We have seen that the ordinal nature of number cannot be appropriately expressed within a merely quantitative (cardinal) approach.
And as cardinal, relating to independent and ordinal, relating to interdependent aspects respectively, dynamically interact in experience, the cardinal approach cannot likewise be appropriately expressed without implicit recognition of the qualitatively distinct ordinal aspect.
So we need therefore to redefine the number system in dynamic fashion, with two aspects (Type 1 and Type 2) that are quantitative and qualitative with respect to each other. These two aspects in turn thereby can give appropriate expression to the cardinal notion of number (as relatively independent of other numbers) and the corresponding ordinal notion (based on the relative interdependence of such numbers) respectively.
We have already looked briefly at the Type 1 aspect geared to cardinal interpretation in quantitative terms.
We have also addressed the crucial limitation with such interpretation as to why it cannot provide an adequate basis (without resolving to gross reductionism) regarding an ordinal ranking of numbers.
We have also looked at an important problem with respect to raising a number to another number (representing a dimensional power).
So once again for example, when we attempt to obtain the value of a simple number expression such as 2^2, strictly both a qualitative as well as quantitative change is involved.
Therefore when we express 2^2 = 4 (i.e. 4^1) we are simply reducing its result in a quantitative manner.
Thus to isolate the merely qualitative nature of number transformation, we thereby need to define a new Type 2 aspect (that is the direct inverse of the Type 1 cardinal variety).
With Type 1, when we refer to the natural numbers 1, 2, 3, 4,.... this implies that all these numbers are implicitly defined with respect to the dimensional power of 1.
So the Type 1 system (allowing for the relationship of two numbers which are quantitative and qualitative with respect to each other) is defined again as,
1^1, 2^1, 3^1, 4^1,.......
So in this case - properly understood in dynamic terms - if the base number is defined in quantitative terms, the correspoding dimensional number is of a qualitative nature.
However in Conventional Mathematics where this Type 1 aspect is treated in a static absolute fashion, both base and dimensional numbers are misleadingly defined in a merely quantitative manner.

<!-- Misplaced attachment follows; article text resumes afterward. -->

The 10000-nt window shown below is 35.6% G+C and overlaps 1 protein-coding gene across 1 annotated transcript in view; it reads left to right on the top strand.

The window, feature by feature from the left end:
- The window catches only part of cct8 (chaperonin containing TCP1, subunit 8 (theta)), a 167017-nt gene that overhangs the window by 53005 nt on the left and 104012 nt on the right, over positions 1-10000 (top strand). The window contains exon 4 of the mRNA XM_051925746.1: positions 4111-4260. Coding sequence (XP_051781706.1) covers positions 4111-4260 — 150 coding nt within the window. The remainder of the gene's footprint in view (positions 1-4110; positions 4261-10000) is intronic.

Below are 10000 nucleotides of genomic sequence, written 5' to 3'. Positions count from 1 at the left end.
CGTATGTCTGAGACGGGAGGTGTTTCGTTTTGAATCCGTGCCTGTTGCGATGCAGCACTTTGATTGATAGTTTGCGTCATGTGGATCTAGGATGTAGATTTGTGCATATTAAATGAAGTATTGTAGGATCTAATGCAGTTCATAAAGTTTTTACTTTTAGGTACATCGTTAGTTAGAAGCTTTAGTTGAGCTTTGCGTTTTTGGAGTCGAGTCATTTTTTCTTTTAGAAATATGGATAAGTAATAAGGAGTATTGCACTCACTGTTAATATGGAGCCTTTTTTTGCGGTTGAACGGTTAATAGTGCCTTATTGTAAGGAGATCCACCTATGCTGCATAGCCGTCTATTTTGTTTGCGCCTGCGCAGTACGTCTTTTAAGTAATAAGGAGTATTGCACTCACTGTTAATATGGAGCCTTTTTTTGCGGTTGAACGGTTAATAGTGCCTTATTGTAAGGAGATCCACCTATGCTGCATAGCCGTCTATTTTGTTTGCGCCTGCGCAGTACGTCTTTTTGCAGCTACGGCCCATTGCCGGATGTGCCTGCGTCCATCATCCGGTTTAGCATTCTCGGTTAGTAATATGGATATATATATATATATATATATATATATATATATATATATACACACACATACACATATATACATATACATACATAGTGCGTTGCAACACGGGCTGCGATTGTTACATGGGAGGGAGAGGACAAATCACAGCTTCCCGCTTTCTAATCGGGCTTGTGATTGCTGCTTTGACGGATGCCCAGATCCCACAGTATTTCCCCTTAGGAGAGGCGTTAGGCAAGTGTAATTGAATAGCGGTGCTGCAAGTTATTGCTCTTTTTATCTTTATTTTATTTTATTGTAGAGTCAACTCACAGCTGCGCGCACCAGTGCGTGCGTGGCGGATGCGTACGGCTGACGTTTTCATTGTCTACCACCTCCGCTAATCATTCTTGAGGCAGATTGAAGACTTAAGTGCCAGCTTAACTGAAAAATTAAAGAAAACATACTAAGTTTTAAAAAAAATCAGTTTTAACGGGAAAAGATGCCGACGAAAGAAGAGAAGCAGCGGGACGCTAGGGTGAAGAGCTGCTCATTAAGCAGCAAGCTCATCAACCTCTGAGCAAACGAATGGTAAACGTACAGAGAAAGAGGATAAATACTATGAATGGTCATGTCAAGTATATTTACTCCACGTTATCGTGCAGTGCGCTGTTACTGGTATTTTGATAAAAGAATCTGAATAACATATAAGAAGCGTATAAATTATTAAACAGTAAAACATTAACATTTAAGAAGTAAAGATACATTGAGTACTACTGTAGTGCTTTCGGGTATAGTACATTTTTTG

Therefore the result of any expression relating a base number with its dimensional power is interpreted in a merely reduced quantitative manner.
So once again 2^2 in the conventional approach = 4 (i.e. 4^1) with the result interpreted in quantitative terms.
Therefore when we view the conventional approach (with its absolute number interpretation) from the more comprehensive dynamic perspective (entailing the dynamic interaction of two complementary number aspects), this conventional treatment reveals itself as the limiting special case, with 1 is the default dimension (representing the qualitative nature of number).
And the very basis of this conventional approach is that it is qualitatively defined - literally - in a linear (1-dimensional) fashion.
So Conventional Mathematics is accurately defined, from a holistic qualitative perspective, by this approach. And once again its very essence is that the qualitative aspect of number is thereby directly reduced in quantitative terms!
Now the Type 2 aspect (of the more comprehensive mathematical treatment) represents the direct complementary inverse of the Type 1 aspect.
So with respect to the natural numbers we again have,
1, 2, 3, 4,.....
However these now represent dimensional numbers, which vary with respect to a fixed number quantity as base i.e. 1.
Thus the natural number system is defined in the Type 2 approach as,
1^1, 1^2, 1^3, 1^4,....
Now, one can immediately note that from the (cardinal) quantitative perspective, such a number system seems trivial as the quantitative value of each number expression = 1.
However the very point of this second aspect is to indicate the ordinal (qualitative) rather than the cardinal (quantitative) nature of the number system.